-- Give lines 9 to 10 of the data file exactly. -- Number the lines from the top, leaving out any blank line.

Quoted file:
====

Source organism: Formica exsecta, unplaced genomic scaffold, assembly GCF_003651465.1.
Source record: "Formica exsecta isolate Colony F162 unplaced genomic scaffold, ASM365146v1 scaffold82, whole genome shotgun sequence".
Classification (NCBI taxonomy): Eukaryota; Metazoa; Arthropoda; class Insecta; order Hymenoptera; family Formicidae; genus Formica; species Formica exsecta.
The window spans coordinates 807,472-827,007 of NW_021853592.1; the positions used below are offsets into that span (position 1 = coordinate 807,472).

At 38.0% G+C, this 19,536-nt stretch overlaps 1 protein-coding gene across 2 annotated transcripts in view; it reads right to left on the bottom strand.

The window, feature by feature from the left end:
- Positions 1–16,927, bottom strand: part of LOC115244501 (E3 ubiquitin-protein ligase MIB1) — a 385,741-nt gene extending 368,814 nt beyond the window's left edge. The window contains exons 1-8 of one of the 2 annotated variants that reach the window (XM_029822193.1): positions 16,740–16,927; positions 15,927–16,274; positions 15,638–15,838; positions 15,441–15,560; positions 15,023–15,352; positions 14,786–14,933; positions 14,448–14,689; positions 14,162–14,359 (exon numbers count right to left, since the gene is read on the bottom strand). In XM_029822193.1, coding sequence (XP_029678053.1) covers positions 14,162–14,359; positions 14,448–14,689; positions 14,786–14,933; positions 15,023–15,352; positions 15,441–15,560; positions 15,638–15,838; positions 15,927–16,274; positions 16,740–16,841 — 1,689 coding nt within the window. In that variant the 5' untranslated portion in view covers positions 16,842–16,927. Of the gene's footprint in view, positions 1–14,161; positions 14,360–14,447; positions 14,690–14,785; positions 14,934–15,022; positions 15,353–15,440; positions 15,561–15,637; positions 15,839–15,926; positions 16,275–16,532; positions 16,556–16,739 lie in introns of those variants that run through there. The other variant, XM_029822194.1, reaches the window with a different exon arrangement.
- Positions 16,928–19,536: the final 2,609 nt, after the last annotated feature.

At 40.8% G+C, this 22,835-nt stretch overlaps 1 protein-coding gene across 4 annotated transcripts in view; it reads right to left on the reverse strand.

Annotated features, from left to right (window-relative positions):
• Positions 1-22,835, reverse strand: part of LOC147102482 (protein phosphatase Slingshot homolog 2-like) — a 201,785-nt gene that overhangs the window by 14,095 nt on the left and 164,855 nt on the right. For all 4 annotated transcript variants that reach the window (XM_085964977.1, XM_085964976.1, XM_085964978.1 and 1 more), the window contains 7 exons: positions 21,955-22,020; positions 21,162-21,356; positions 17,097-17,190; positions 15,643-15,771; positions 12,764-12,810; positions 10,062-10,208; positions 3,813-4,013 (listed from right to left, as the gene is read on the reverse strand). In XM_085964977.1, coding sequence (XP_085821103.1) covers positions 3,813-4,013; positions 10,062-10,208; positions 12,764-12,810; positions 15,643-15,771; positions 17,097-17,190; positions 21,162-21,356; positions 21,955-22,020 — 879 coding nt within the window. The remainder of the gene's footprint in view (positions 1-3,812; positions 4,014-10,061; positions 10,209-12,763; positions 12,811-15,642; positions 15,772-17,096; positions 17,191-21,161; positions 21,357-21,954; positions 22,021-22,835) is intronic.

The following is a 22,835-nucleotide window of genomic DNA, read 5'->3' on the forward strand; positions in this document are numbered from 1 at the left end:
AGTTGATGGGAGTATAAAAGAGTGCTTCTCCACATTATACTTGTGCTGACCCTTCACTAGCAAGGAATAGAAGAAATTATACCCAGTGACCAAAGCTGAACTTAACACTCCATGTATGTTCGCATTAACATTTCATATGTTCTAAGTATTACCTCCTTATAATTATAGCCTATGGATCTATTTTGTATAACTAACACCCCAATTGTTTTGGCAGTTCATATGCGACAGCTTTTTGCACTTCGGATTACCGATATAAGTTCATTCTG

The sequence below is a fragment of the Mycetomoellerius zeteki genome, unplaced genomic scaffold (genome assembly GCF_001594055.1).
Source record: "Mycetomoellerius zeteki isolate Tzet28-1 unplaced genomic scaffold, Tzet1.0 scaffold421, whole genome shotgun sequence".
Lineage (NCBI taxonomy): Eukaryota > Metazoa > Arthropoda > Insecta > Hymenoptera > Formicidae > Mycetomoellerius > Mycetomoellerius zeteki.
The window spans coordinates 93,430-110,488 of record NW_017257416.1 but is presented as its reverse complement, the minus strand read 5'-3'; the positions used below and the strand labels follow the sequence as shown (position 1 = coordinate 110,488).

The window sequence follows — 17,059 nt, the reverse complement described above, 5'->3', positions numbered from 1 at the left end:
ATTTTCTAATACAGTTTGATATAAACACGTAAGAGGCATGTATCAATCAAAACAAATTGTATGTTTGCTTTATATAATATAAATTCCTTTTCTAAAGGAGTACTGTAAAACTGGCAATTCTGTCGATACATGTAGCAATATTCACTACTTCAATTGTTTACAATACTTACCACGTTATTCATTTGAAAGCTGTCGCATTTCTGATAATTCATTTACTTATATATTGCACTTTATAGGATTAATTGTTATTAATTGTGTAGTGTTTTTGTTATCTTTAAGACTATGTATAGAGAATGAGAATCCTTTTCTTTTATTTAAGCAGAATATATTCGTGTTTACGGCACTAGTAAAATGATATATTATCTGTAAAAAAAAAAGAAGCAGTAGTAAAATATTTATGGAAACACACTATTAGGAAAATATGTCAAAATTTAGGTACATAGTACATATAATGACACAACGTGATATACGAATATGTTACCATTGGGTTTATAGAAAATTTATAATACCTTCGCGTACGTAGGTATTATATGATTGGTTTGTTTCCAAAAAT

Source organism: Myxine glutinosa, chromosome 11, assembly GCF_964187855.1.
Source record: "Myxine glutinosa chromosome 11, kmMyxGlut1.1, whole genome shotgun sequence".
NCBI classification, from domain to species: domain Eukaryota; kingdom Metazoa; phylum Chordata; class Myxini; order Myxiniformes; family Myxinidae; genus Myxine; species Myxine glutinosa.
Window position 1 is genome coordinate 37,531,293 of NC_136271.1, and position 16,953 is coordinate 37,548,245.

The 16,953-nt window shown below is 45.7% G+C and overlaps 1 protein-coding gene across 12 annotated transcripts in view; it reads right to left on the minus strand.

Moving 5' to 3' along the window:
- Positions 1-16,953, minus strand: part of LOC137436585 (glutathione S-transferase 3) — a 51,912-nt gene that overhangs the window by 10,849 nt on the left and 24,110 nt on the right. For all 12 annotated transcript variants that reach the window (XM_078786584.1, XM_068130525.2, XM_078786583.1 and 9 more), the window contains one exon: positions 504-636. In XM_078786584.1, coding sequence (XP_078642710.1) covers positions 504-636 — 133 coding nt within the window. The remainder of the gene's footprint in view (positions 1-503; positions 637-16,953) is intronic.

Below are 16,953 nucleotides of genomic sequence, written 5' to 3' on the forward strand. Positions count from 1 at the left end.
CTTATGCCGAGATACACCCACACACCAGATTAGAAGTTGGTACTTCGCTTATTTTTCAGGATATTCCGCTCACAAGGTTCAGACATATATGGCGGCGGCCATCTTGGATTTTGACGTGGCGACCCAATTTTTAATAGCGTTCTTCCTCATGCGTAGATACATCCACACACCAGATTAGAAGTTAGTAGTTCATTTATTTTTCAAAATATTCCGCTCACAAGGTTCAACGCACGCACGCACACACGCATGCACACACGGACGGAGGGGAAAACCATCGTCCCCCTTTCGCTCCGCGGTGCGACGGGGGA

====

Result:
At 40.8% G+C, this 22,835-nt stretch overlaps 1 protein-coding gene across 4 annotated transcripts in view; it reads right to left on the reverse strand.

Annotated features, from left to right (window-relative positions):